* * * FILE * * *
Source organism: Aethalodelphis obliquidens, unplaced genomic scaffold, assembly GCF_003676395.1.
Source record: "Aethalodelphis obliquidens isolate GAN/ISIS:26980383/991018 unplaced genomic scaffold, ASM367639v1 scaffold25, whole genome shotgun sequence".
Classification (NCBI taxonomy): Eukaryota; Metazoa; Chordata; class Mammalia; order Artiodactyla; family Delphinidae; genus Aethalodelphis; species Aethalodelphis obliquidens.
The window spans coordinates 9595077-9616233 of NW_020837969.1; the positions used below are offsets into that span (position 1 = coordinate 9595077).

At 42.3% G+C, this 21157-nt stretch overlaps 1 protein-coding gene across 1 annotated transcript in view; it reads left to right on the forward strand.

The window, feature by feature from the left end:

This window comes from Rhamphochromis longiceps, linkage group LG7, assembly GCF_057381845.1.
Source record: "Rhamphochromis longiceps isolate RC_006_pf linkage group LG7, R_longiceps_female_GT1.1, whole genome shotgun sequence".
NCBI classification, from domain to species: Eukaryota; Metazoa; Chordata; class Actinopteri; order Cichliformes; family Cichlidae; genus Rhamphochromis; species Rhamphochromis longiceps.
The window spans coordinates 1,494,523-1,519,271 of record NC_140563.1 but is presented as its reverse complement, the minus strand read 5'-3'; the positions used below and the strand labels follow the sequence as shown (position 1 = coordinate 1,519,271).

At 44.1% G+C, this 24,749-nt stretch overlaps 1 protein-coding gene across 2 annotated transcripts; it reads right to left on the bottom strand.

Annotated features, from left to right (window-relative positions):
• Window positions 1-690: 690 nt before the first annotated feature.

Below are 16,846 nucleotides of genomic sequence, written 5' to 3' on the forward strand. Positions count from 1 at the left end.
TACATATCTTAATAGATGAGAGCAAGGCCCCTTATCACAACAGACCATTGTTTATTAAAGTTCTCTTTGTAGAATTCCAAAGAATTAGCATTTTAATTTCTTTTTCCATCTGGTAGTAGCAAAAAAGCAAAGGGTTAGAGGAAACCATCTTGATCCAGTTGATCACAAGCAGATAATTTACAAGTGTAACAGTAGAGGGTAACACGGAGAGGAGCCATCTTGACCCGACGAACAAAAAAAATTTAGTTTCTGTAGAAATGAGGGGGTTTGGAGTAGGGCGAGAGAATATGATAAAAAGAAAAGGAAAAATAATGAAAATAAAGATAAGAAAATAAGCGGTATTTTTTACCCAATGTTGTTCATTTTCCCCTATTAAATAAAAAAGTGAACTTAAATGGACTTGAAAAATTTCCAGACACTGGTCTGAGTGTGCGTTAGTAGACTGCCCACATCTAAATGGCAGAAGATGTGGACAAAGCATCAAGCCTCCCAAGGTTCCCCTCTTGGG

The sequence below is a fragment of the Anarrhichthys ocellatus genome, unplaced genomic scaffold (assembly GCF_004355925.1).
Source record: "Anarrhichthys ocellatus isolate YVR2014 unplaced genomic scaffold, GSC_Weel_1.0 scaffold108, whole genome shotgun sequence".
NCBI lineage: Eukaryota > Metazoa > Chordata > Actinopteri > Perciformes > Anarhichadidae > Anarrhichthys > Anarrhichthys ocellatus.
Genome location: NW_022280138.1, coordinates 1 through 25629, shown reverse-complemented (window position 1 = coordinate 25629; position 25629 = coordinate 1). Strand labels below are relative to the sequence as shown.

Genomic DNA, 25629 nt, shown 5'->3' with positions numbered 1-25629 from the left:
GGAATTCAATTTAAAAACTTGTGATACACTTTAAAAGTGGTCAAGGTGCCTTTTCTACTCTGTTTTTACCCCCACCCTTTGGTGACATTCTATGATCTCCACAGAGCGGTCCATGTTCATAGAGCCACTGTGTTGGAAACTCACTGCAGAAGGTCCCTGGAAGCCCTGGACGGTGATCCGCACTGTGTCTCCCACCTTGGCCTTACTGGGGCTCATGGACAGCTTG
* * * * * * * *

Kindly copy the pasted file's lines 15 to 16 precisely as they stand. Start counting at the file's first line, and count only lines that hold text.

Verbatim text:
TACATATCTTAATAGATGAGAGCAAGGCCCCTTATCACAACAGACCATTGTTTATTAAAGTTCTCTTTGTAGAATTCCAAAGAATTAGCATTTTAATTTCTTTTTCCATCTGGTAGTAGCAAAAAAGCAAAGGGTTAGAGGAAACCATCTTGATCCAGTTGATCACAAGCAGATAATTTACAAGTGTAACAGTAGAGGGTAACACGGAGAGGAGCCATCTTGACCCGACGAACAAAAAAAATTTAGTTTCTGTAGAAATGAGGGGGTTTGGAGTAGGGCGAGAGAATATGATAAAAAGAAAAGGAAAAATAATGAAAATAAAGATAAGAAAATAAGCGGTATTTTTTACCCAATGTTGTTCATTTTCCCCTATTAAATAAAAAAGTGAACTTAAATGGACTTGAAAAATTTCCAGACACTGGTCTGAGTGTGCGTTAGTAGACTGCCCACATCTAAATGGCAGAAGATGTGGACAAAGCATCAAGCCTCCCAAGGTTCCCCTCTTGGG

The sequence below is a fragment of the Anarrhichthys ocellatus genome, unplaced genomic scaffold (assembly GCF_004355925.1).